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Metal Heat Treatment, Part II

We ended by mentioning that there were other heat treatments including hardening, cold treating, or cryogenic treating. Let’s get right into learning about a few of the treatments.


Annealing is the process of heating a metal to a specified temperature than cooling it at a rate that will refine the microstructure. It may soften a metal, make it easier to machine, or enhance its electrical conductivity. It may be done to improve cold-working properties. Ferrous alloys are full annealed or process annealed. Full annealing is a slow process that results in coarse pearlite. Process annealing aims to produce a uniform microstructure. Large ovens are used for annealing. Gas-fired conveyor furnaces are used for high-volume production. Pieces are often left in the oven to control the cooling. Others are removed, some are quench hardened.


Normalizing is a sub-process of the annealing treatment. This technique results in uniform grain size and composition. Normalizing eliminates columnar grains and dendritic segregation, byproducts of casting. Normalizing results in harder, stronger steel. The process involves heating to relieve stress and then air-cooling. A ferrous alloy will be heated above the transformation temperature and cooled in air to well below the transformation range. Normalizing may be done to improve stability for further heat treatment.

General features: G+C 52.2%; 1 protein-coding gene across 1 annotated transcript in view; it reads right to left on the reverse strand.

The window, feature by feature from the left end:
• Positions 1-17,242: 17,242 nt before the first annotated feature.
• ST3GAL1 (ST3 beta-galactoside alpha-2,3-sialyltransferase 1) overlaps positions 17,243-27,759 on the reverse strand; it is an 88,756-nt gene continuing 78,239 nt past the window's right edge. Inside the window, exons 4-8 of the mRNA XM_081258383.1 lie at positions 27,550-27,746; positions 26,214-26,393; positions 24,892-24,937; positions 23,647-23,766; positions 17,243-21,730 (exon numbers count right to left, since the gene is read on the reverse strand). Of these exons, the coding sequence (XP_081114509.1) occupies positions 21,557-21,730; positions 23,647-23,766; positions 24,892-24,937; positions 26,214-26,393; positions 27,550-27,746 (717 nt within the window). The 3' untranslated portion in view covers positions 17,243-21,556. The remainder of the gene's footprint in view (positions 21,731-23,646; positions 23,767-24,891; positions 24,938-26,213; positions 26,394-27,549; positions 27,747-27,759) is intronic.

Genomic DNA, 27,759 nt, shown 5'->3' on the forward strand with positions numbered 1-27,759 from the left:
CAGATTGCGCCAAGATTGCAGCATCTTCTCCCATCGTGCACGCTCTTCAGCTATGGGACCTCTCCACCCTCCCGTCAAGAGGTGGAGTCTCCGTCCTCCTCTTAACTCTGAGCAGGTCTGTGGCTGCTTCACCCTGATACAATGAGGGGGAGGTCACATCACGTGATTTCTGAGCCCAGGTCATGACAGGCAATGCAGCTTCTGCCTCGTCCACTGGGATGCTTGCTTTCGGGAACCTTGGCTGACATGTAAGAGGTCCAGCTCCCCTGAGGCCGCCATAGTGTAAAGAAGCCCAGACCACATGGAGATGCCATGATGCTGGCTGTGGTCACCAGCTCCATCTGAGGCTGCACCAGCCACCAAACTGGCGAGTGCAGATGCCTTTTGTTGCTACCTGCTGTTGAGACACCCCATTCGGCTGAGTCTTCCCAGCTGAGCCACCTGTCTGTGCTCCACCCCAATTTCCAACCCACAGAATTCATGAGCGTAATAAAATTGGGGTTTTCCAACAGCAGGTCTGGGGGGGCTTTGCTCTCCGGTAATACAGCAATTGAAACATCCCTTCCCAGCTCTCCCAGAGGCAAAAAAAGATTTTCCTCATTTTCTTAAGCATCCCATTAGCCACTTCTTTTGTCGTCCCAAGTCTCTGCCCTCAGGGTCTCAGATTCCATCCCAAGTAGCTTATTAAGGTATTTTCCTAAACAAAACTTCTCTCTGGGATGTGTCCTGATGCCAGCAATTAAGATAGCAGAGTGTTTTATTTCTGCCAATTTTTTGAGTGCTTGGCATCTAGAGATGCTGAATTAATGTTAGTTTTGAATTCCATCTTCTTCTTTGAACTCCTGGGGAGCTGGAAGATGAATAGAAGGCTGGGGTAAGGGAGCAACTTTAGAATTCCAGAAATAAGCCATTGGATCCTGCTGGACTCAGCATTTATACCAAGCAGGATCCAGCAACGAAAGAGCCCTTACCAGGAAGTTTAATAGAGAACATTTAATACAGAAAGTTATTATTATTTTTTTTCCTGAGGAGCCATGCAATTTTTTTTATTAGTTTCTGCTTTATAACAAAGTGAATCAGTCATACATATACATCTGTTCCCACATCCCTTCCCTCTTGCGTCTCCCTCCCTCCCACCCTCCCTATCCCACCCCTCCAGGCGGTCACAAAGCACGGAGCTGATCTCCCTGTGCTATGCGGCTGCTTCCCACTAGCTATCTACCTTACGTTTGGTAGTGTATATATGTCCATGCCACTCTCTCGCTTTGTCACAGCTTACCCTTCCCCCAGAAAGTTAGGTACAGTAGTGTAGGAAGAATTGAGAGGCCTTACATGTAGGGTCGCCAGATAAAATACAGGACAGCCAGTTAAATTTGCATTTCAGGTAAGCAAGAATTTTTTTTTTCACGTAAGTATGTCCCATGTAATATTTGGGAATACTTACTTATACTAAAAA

Resistive Heating

Resistive heating, also a sub-process of annealing, is done to anneal copper wire. The heating system employs a controlled electrical short circuit. Resistive heating does not require a temperature-regulated furnace. Wire passes across two conductive pulleys after it is drawn. The electrical potential of the pulleys causes the short circuit. The Joule effect raises wire temperature. The speed the wire can be drawn depends on the voltage applied.

Stress Relieving

To remove or reduce internal stresses in a metal caused by cold working or non-uniform cooling stress relieving is done by heating a metal below the lower critical temperature and then cooling uniformly.

Cold and Cryogenic Treatment

Cold treatments often follow quenching and precede tempering. Cold treating will increase hardness, wear resistance, and reduce internal stresses. There is a risk of cracking, however. Cold or cryogenic treatment is often done on tools or bearings requiring good wear resistance. High-carbon or high-alloy steels are good candidates for cold treatment. Quenching will transform austenite to martensite, but not all. Some will remain. Further precipitation of austenite into martensite occurs with slow cooling and cryogenic treatment. The metal may reach -115 or even -315 degrees Fahrenheit.

Please comment below if you’d like a more in-depth article on any particular process.



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